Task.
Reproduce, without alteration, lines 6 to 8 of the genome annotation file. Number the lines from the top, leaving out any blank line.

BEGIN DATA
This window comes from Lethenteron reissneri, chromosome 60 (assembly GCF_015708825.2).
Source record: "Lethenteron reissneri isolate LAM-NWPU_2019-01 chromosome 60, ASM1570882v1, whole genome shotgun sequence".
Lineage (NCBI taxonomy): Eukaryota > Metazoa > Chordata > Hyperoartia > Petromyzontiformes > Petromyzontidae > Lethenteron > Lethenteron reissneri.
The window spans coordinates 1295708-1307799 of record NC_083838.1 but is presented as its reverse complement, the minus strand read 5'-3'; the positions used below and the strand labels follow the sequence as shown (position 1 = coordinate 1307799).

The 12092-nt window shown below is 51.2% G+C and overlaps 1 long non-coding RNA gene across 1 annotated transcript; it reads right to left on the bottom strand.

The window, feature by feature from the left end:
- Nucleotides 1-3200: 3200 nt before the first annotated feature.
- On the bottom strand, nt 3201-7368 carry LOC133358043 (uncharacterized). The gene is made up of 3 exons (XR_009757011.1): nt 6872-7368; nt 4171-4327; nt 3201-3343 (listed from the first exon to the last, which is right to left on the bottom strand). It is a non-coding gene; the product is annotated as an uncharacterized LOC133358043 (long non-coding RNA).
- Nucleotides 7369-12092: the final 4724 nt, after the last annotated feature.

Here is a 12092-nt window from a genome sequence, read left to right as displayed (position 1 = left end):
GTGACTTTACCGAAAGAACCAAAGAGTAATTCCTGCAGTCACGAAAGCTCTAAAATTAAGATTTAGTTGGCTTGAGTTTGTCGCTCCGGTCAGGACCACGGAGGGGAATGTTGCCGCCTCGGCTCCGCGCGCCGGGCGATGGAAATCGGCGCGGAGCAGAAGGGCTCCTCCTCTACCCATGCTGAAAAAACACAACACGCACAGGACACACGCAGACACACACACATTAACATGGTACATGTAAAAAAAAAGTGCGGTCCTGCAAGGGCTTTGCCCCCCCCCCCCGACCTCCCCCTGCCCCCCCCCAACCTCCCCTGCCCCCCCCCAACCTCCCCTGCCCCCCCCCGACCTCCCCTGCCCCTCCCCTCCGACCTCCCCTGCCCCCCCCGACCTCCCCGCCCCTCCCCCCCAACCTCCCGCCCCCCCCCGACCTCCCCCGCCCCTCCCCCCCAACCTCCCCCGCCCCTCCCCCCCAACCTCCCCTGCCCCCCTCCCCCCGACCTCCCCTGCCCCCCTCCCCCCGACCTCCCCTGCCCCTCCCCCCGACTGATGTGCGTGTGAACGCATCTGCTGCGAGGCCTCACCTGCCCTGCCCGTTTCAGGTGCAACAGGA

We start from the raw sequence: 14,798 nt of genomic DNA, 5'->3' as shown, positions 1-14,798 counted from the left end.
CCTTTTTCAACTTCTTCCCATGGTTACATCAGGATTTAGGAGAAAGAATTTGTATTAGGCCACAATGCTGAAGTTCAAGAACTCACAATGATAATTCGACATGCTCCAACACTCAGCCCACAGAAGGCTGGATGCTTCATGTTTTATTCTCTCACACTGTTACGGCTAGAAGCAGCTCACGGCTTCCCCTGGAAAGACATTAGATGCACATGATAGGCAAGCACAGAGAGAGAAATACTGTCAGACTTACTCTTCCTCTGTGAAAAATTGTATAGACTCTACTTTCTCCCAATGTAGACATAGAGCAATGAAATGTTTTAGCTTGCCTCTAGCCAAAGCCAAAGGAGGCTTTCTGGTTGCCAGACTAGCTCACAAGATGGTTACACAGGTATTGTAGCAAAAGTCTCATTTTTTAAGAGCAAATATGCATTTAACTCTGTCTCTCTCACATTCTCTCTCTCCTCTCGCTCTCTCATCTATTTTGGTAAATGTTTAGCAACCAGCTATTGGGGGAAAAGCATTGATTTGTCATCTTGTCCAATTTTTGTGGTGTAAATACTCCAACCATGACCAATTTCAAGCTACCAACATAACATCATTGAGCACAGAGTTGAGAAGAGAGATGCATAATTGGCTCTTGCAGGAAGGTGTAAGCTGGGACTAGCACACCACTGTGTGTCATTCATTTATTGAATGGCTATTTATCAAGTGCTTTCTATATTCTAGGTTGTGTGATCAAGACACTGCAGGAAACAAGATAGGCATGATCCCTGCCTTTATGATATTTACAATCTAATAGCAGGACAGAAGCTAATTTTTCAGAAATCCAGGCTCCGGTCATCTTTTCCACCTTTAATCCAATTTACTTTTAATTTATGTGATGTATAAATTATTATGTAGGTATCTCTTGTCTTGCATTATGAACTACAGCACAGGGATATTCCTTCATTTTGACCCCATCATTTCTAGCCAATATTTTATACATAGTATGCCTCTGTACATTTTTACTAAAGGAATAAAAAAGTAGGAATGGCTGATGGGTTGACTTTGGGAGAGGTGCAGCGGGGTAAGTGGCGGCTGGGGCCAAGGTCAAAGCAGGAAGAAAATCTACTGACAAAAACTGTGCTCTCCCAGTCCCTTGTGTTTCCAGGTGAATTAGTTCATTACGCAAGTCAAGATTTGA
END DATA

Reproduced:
The window, feature by feature from the left end:
- Nucleotides 1-3200: 3200 nt before the first annotated feature.
- On the bottom strand, nt 3201-7368 carry LOC133358043 (uncharacterized). The gene is made up of 3 exons (XR_009757011.1): nt 6872-7368; nt 4171-4327; nt 3201-3343 (listed from the first exon to the last, which is right to left on the bottom strand). It is a non-coding gene; the product is annotated as an uncharacterized LOC133358043 (long non-coding RNA).